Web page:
Public hearings have started at a Truth and Reconciliation Commission set up in Liberia to look into violations in the conflict that ended in 2003.
UN peacekeepers are still needed in a country recovering from war
The commission was established along similar lines to South Africa's post-apartheid body.
Since 2003, Liberia has inched forward, helped by the presence of thousands of peacekeeping troops.
The conflict saw the rise and fall of Charles Taylor, who is now on trial for war crimes in The Hague.
The BBC's West Africa correspondent Will Ross says Liberians are divided on the work of the Truth and Reconciliation Commission (TRC).
Some feel memories of the war are still too fresh.
Others, including Liberian President Ellen Johnson-Sirleaf, believe the country will never achieve lasting peace if the truth behind the turmoil remains speculation and hearsay.
Opening proceedings, Mrs Johnson-Sirleaf called on Liberians to be honest and truthful to "help the process of healing".
Ellen Johnson-Sirleaf wants to dispel speculation and hearsay
"We call upon all officials of government; all Liberians, the president included, to respond to the Truth and Reconciliation Commission when called to do so, thereby obviating the need for the TRC to use its subpoena powers," she said.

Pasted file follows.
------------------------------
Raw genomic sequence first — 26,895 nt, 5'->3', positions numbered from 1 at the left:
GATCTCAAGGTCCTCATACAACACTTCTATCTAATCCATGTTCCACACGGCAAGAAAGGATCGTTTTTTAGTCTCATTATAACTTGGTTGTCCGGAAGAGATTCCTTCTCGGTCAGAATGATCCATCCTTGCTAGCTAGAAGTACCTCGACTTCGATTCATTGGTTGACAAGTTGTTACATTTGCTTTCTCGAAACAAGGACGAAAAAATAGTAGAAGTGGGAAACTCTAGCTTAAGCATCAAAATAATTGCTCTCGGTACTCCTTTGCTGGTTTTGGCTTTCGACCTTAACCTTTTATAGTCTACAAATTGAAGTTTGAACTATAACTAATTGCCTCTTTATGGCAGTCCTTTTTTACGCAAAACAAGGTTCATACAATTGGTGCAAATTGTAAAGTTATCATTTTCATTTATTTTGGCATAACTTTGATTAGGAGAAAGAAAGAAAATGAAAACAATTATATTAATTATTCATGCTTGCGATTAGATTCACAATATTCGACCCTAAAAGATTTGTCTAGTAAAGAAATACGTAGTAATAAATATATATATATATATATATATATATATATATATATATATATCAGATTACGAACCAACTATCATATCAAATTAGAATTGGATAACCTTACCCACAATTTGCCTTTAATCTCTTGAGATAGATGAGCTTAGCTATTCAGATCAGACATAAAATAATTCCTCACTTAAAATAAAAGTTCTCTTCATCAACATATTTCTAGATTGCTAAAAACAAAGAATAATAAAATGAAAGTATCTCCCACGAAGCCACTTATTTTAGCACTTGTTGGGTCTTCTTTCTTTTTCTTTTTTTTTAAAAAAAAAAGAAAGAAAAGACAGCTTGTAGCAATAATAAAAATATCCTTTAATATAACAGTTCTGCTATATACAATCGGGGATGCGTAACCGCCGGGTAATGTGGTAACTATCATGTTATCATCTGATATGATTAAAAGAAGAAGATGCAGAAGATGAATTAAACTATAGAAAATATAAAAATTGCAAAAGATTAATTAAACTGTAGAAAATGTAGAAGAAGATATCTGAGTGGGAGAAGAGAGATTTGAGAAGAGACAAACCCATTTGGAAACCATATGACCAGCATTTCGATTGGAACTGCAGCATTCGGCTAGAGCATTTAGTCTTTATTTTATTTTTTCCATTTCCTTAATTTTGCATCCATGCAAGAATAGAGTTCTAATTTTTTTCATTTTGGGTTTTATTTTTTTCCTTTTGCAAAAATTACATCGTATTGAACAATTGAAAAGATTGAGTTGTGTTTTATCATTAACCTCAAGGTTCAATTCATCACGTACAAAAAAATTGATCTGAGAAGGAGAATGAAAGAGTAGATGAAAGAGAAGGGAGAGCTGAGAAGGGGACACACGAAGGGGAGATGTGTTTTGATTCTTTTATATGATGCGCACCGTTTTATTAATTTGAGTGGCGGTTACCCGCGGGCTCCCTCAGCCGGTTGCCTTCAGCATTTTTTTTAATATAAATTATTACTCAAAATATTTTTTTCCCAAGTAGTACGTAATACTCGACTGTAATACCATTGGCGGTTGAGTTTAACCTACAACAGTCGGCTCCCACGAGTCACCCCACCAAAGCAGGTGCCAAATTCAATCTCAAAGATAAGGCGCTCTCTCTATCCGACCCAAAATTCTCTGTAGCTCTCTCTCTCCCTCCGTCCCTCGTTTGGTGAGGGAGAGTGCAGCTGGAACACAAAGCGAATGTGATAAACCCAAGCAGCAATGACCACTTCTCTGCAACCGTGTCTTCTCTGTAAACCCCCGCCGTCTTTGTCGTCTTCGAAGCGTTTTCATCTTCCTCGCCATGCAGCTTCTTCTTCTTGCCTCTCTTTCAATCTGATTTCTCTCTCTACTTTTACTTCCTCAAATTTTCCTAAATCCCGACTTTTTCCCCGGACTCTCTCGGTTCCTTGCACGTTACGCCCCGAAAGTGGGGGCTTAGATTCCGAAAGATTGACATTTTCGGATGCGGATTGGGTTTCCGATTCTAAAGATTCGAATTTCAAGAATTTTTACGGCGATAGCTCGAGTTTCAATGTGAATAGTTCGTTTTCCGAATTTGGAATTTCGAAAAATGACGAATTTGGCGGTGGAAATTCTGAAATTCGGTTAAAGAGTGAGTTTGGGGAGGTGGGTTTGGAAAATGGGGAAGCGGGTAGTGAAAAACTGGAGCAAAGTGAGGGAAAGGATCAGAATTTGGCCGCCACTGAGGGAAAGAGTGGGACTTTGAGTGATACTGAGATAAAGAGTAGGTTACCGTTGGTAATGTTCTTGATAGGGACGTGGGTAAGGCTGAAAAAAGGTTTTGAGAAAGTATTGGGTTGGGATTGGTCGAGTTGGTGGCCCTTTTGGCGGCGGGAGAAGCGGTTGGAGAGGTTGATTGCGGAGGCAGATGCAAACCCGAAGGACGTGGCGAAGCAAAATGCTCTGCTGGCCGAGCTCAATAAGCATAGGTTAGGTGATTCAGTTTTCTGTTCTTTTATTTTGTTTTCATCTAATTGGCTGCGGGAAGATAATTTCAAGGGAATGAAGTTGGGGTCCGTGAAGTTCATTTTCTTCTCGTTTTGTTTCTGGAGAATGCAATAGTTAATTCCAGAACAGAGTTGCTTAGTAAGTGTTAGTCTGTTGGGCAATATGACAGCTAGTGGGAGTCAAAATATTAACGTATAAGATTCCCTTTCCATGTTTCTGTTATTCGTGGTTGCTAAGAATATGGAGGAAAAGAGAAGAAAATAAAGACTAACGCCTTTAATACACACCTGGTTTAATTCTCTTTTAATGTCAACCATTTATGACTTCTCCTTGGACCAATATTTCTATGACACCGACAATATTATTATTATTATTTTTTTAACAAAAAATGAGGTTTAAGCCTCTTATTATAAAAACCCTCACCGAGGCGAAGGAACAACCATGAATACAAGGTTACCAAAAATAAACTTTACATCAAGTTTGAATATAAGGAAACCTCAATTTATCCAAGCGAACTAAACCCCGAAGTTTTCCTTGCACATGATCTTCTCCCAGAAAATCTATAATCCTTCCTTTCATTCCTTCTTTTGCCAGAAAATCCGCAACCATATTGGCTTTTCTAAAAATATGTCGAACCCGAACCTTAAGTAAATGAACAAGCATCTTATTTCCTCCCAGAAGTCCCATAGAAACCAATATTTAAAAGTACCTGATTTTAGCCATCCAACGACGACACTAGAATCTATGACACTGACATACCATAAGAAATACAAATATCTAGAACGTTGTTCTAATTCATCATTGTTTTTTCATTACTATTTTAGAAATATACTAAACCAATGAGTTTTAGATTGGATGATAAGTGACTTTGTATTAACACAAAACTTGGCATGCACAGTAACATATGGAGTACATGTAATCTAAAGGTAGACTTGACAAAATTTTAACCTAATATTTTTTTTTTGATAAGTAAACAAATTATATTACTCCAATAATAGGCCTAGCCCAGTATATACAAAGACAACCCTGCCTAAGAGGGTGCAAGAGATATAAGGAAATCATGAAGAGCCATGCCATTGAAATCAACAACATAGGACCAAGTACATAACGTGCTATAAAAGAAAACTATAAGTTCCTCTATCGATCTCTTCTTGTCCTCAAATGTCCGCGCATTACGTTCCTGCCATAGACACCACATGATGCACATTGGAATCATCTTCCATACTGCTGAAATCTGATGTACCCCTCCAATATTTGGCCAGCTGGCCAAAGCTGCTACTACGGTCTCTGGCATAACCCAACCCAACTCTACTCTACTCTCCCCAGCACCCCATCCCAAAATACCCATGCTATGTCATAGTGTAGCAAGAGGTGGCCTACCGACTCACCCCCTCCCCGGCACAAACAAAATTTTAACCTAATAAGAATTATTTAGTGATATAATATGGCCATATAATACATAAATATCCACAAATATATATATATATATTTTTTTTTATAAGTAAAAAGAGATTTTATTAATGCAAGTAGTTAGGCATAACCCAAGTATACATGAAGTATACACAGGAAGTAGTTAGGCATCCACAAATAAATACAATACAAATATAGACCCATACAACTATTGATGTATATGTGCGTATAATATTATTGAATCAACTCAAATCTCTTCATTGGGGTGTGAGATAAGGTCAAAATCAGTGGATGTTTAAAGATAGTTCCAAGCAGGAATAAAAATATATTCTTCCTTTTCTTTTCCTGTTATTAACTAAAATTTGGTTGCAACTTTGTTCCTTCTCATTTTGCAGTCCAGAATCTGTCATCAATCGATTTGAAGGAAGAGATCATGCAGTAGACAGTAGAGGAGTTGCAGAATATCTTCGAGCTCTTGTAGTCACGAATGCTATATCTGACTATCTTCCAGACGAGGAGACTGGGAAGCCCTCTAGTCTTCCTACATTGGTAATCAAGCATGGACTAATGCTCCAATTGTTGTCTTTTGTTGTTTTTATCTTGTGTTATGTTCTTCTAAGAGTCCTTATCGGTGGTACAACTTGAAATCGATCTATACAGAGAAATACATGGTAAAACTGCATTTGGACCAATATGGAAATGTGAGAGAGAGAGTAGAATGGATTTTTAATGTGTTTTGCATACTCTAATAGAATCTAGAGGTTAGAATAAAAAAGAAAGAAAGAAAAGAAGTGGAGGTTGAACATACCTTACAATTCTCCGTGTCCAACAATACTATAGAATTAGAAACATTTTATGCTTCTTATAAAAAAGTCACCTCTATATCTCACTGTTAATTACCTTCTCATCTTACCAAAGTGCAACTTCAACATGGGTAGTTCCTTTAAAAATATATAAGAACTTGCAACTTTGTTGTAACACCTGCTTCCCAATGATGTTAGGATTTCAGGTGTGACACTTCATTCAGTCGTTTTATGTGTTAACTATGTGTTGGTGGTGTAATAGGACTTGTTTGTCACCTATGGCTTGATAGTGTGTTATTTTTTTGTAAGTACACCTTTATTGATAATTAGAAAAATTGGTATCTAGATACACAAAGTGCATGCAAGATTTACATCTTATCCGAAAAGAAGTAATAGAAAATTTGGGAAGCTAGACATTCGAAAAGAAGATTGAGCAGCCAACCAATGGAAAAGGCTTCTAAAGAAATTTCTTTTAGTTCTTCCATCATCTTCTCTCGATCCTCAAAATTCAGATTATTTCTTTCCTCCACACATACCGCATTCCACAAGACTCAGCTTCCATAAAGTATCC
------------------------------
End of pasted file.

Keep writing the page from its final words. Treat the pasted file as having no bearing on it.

The seven-member commission does not have the power to try cases but will investigate crimes; and victims, witnesses and alleged perpetrators will tell their version of events at the hearings.
In recent months the commission has taken statements from people around the country - some of them extremely gruesome testimonies of how lives were shattered as men, women and children with guns and crude weapons targeted civilians.
The first of three witnesses that appeared at the opening hearing described how his sister had died in 1995 after being raped by a group of 25 rebel fighters.
A Baptist minister then alleged that rebel forces had destroyed his church when they entered the capital, Monrovia, in 2003, and used other church buildings to store their arms.
The last witness accused rebels in 1990 of killing his father, a Supreme Court judge.
"The occasion today elated my spirits because things that happen in this country are usually pushed under the carpet," one man who attended the opening session told the BBC.
"I think the process the TRC has put into place will help us so we can chart a better course in our future."
But our correspondent says the investigation will not be complete without also researching the appalling levels of corruption in Liberia which fuelled resentment and the war.
Mr Taylor was central to the conflict.
For now, he is unable to take part in the TRC public hearings as his war crimes trial is underway in The Hague, over his alleged role in the related conflict in neighbouring Sierra Leone.